Whether you write fiction or nonfiction, content marketing is still huge and Google is still huge.

 

I now put content on my fiction site, as well, around the themes and the things that are in my books, like religious relics and graveyards, exciting books that I’ve read, content like that. And whatever your name is you can own that, too. The problem with your name, Mark Desvaux, is that that is hard to spell. I found that spelling J.F. Penn. I have to say ‘F for Frances’ because it might sound like ‘S’. I should have not used F. I should have used something like ‘JT’ which would have been easier to say out loud. If I was doing it again, I would not use initials. I would have gone with a gender-neutral name. I went with initials, obviously JK Rowling has got away with it very well. Like many in fantasy she used gender neutral initials. I write my action adventure series in a very male-dominated niche, people like Clive Cussler and James Patterson, and so I didn’t want to use my my female name. One of my first reviews on my thrillers was, ‘I can’t believe a woman wrote this,’ and I was like, ‘Okay then.’ I’m a feminist, I believe women should be equal in everything, but I didn’t want people to question my gender, and I know you guys thought about doing a female name as well, so it’s interesting what you consider.

My main tip would be; be able to say and spell it out loud.

 

You mentioned content marketing. Is that Facebook? Twitter?

I don’t put social media under content marketing. Two reasons; you don’t own it, and it’s ephemeral. It’s gone very very quickly. I think the half-life of a tweet is something like five minutes. It really does disappear very fast, and a Facebook post… I mean, how many of us scroll more than three or four times before like, yeah, okay that’s enough already? Instagram, the same.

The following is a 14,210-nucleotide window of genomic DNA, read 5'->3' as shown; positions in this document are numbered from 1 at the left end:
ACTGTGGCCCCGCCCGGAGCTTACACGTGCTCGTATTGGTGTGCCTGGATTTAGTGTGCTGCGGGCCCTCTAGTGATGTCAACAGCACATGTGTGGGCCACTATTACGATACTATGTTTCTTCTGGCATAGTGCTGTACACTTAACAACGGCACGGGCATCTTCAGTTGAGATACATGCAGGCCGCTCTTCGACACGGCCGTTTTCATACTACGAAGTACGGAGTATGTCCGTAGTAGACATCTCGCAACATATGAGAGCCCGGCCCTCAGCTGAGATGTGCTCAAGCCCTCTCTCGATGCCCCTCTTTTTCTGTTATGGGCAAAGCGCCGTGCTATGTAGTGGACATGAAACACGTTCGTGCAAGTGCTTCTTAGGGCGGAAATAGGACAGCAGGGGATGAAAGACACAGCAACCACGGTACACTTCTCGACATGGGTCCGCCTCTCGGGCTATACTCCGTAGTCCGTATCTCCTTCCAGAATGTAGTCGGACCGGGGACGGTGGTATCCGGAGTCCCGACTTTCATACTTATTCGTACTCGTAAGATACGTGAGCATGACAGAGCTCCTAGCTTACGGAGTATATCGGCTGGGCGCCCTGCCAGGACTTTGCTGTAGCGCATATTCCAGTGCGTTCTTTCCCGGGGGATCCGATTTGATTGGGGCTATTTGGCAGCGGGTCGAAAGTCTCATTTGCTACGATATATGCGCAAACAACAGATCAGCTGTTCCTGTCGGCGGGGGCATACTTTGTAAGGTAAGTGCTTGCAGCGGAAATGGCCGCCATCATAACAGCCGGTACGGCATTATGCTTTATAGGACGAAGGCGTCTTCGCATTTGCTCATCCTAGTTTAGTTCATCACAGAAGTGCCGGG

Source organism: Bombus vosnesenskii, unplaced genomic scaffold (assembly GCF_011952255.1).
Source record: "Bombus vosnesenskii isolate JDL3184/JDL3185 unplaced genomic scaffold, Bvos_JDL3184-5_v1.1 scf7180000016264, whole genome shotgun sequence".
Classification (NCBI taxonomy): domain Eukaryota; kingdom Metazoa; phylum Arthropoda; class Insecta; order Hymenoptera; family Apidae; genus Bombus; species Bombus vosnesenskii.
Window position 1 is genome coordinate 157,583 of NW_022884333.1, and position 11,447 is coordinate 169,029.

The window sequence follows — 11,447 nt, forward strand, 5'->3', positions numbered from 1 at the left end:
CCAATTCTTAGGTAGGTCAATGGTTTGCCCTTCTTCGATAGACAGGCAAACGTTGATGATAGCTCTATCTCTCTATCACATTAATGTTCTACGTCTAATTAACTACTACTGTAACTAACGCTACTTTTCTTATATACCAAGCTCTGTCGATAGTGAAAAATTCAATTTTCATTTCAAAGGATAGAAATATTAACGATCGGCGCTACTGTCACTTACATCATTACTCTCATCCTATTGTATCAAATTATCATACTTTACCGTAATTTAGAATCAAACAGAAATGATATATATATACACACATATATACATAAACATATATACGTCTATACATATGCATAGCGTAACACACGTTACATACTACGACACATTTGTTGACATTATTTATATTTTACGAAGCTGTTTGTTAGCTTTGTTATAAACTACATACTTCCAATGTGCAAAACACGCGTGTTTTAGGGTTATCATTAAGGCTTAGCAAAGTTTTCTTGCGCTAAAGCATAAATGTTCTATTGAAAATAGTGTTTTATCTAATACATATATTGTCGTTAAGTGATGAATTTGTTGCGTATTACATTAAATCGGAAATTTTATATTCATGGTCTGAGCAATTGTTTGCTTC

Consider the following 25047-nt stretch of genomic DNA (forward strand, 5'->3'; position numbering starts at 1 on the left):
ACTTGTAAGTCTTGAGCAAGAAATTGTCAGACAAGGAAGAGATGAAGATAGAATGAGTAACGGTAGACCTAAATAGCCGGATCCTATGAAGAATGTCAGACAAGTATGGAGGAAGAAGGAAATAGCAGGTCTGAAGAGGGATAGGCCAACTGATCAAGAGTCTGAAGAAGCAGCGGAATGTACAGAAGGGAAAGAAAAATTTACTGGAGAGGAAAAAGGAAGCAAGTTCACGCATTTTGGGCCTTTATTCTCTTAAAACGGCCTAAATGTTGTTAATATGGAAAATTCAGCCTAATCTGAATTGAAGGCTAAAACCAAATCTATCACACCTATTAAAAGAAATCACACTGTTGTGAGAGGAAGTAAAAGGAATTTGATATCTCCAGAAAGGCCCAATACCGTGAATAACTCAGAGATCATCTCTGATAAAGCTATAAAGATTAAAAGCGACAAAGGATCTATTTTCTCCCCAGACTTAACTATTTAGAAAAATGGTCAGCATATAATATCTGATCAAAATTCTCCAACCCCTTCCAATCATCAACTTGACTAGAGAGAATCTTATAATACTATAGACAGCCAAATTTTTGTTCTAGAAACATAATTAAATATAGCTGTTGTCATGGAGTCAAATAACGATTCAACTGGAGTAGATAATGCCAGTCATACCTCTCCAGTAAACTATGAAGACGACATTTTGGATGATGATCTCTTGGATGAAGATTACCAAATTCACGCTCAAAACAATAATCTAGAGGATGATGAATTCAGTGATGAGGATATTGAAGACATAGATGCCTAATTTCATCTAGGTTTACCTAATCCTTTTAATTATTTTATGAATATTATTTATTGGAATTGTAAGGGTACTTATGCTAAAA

Content marketing to me is primarily word-based content. The Google algorithm updates regularly, so if you update things regularly, if you put out a blog post every week, or a podcast every Monday, then they will start recognising that.

 

For my podcast I include a transcript every week for the people who like to read, but also for the Google SEO, or search engine optimisation. I do think that with the voice-to-text AI stuff that’s happening very soon they’ll be able to do the same with audio. But, as you guys know, if someone wants to find a comment that you made in the middle of a podcast, if you don’t have a transcript how are people going to find out unless they listen to the whole thing? The Creative Penn comes up whenever you search for author-related things. That’s because I’ve been posting three to five times a week since 2008. There are fifteen hundred articles on The Creative Penn that lead to that, as well as articles on other sites around the Internet. For nonfiction authors, for becoming an authority in your niche, then I think content marketing is still incredibly valuable, and it lasts. People will still find things later.

Many fiction authors listening will go, ‘Oh but a blog tour is completely pointless,’ and I agree to a point. What you have to do is look for websites that actually have decent traffic that are in your target niche. Let’s assume you have some virtual reality technology in the book; you might consider doing a blog post for a virtual reality website. Someone who’s really into virtual reality tech that ties into your book, and that will be much more powerful than doing a book review blog tour on book review sites, which are not highly trafficked.